As I walk through my own neighborhood—the campus of Hope College—I marvel at what has been built there over the course of 150 years. But I’ve also come to realize that the stately buildings, the lovely gardens, and the winding paths—indeed, the overwhelming sense of Dutch tidiness—these things are only a kind of shimmering mirage in the long sweep of time and history. This thought came to me one morning as I, for reasons I still cannot explain to you or myself, left the known world of the sidewalk near our football stadium and ventured down into the terra incognita of the creek that flows almost invisibly, sheltered by woods, between the soccer and softball fields. And there amidst the willows, I came across small bits and pieces of our founder’s homestead, demolished in the 1960s as a nod to progress. There’s not much there, a few bricks, glimmers of glass, and various shards of green tile. As I stood over this patch of detritus it came to me that most of the physical things—the things of this world—that Albertus Van Raalte thought he had given to posterity back in 1866 have either been swept away or transformed beyond what he would recognize. Everything, that is, except for the one gift that is impermeable to bulldozer and crane. Impermeable to progress as the world usually understands it.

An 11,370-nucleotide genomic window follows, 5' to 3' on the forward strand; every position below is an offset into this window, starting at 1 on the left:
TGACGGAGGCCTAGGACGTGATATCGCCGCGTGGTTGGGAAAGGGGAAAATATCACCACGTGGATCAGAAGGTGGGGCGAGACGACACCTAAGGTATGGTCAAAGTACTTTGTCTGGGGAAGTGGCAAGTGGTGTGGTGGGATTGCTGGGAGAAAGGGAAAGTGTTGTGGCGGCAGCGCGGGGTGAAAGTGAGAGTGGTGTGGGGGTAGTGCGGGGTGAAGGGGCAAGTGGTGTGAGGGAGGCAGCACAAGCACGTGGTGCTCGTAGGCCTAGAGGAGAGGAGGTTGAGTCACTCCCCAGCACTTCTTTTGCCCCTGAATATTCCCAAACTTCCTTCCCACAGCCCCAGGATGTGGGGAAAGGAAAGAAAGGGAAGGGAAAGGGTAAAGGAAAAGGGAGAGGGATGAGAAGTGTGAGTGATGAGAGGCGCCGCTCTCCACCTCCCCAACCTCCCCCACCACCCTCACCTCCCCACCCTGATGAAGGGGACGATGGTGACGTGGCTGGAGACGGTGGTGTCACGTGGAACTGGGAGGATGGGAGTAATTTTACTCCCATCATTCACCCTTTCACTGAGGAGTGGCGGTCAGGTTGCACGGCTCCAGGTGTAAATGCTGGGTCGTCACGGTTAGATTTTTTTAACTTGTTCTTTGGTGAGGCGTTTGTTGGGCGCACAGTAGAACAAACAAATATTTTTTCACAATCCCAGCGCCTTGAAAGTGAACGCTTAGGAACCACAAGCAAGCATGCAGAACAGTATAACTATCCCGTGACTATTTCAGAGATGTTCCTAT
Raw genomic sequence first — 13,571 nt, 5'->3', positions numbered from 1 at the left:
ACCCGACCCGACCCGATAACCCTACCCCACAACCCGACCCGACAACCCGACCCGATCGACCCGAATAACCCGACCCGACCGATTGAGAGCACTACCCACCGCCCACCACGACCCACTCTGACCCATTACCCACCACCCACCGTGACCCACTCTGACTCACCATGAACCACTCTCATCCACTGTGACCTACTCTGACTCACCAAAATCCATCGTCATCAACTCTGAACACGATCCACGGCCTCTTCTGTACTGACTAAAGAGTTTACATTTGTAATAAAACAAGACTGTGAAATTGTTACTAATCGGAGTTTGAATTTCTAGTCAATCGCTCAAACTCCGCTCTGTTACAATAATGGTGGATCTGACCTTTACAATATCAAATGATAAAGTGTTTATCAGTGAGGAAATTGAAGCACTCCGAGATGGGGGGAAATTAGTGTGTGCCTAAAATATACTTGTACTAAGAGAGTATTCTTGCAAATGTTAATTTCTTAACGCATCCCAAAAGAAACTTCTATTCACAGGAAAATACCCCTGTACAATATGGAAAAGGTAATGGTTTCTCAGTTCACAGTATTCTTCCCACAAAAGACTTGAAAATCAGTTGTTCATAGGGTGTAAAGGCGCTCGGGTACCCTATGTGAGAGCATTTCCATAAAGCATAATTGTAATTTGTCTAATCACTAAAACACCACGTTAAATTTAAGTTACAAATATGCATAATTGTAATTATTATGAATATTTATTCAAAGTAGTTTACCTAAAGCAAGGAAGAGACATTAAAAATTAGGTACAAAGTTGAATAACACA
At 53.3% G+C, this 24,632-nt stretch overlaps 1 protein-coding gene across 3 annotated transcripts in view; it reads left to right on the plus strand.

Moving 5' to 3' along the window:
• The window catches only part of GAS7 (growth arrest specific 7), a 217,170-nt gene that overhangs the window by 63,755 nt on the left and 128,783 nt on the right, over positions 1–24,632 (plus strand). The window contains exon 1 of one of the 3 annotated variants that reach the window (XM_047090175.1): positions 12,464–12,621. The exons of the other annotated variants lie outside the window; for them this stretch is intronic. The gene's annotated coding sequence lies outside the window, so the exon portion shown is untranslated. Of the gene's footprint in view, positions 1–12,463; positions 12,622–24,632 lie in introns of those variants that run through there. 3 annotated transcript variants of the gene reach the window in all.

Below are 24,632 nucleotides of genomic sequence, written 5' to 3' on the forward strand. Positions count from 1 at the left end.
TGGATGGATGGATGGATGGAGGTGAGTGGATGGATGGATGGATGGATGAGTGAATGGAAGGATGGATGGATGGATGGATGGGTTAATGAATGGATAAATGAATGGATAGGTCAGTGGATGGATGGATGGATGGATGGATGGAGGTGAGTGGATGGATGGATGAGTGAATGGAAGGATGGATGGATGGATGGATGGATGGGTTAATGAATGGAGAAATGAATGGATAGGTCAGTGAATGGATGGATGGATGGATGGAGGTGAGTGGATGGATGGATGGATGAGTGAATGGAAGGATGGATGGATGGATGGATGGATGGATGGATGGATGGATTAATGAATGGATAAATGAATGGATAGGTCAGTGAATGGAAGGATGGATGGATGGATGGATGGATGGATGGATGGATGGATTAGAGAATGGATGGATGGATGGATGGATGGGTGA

Van Raalte’s principle gift to my neighborhood has been hope. Hope that our college could serve as a kind of shining city on a hill (Matthew 5:14), filling students with both the discovered and the revealed truth, and having done so, sending them forth as agents of that hope unto the whole of the Earth. I don’t imagine I’ll have to go too far out on the proverbial limb to suggest that what was true for Albertus Van Raalte in 1866 is likely true for those who founded other church-related colleges as well. And this is the primary resource our missions provide in a changing world. No other group of colleges I know is better positioned to convey hope to a world of young adults in desperate need of it than those with a robust connection to the church. I have hope—and, by the way, faith—that we can help those students presently maturing in a secular age they neither understand nor even perceive. Hope that we can help them give voice to their hopes, those already named and those yet to be discerned. Hope that we can help them shape their lives in such a way that they are oriented to the One True Hope who does not disappoint (Romans 5:5).
Richard Ray is Provost of Hope College in Holland, Michigan.